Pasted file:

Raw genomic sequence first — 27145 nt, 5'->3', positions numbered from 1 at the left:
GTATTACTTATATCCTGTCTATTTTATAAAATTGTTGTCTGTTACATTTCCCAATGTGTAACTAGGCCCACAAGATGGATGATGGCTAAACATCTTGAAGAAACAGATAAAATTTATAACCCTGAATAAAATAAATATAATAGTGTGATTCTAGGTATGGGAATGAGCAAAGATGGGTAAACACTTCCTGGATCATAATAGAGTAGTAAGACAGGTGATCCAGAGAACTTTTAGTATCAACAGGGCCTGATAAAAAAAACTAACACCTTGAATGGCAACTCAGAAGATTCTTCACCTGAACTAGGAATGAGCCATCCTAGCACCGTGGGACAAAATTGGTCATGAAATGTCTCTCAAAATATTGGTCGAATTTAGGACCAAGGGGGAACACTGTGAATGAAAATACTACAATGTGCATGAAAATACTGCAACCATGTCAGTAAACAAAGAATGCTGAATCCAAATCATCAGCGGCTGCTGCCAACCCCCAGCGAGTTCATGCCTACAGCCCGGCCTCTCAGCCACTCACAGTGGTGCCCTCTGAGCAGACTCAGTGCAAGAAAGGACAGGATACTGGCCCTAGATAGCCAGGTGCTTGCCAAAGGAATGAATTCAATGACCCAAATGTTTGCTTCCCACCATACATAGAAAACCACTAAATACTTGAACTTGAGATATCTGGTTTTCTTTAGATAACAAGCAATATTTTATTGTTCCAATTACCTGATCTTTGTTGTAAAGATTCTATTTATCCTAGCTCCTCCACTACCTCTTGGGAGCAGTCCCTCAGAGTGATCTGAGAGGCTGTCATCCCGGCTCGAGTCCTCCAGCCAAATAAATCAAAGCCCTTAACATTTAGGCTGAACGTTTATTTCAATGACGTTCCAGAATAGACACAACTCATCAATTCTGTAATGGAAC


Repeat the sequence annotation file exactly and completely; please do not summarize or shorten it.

Raw genomic sequence first — 27145 nt, 5'->3', positions numbered from 1 at the left:
GTATTACTTATATCCTGTCTATTTTATAAAATTGTTGTCTGTTACATTTCCCAATGTGTAACTAGGCCCACAAGATGGATGATGGCTAAACATCTTGAAGAAACAGATAAAATTTATAACCCTGAATAAAATAAATATAATAGTGTGATTCTAGGTATGGGAATGAGCAAAGATGGGTAAACACTTCCTGGATCATAATAGAGTAGTAAGACAGGTGATCCAGAGAACTTTTAGTATCAACAGGGCCTGATAAAAAAAACTAACACCTTGAATGGCAACTCAGAAGATTCTTCACCTGAACTAGGAATGAGCCATCCTAGCACCGTGGGACAAAATTGGTCATGAAATGTCTCTCAAAATATTGGTCGAATTTAGGACCAAGGGGGAACACTGTGAATGAAAATACTACAATGTGCATGAAAATACTGCAACCATGTCAGTAAACAAAGAATGCTGAATCCAAATCATCAGCGGCTGCTGCCAACCCCCAGCGAGTTCATGCCTACAGCCCGGCCTCTCAGCCACTCACAGTGGTGCCCTCTGAGCAGACTCAGTGCAAGAAAGGACAGGATACTGGCCCTAGATAGCCAGGTGCTTGCCAAAGGAATGAATTCAATGACCCAAATGTTTGCTTCCCACCATACATAGAAAACCACTAAATACTTGAACTTGAGATATCTGGTTTTCTTTAGATAACAAGCAATATTTTATTGTTCCAATTACCTGATCTTTGTTGTAAAGATTCTATTTATCCTAGCTCCTCCACTACCTCTTGGGAGCAGTCCCTCAGAGTGATCTGAGAGGCTGTCATCCCGGCTCGAGTCCTCCAGCCAAATAAATCAAAGCCCTTAACATTTAGGCTGAACGTTTATTTCAATGACGTTCCAGAATAGACACAACTCATCAATTCTGTAATGGAAC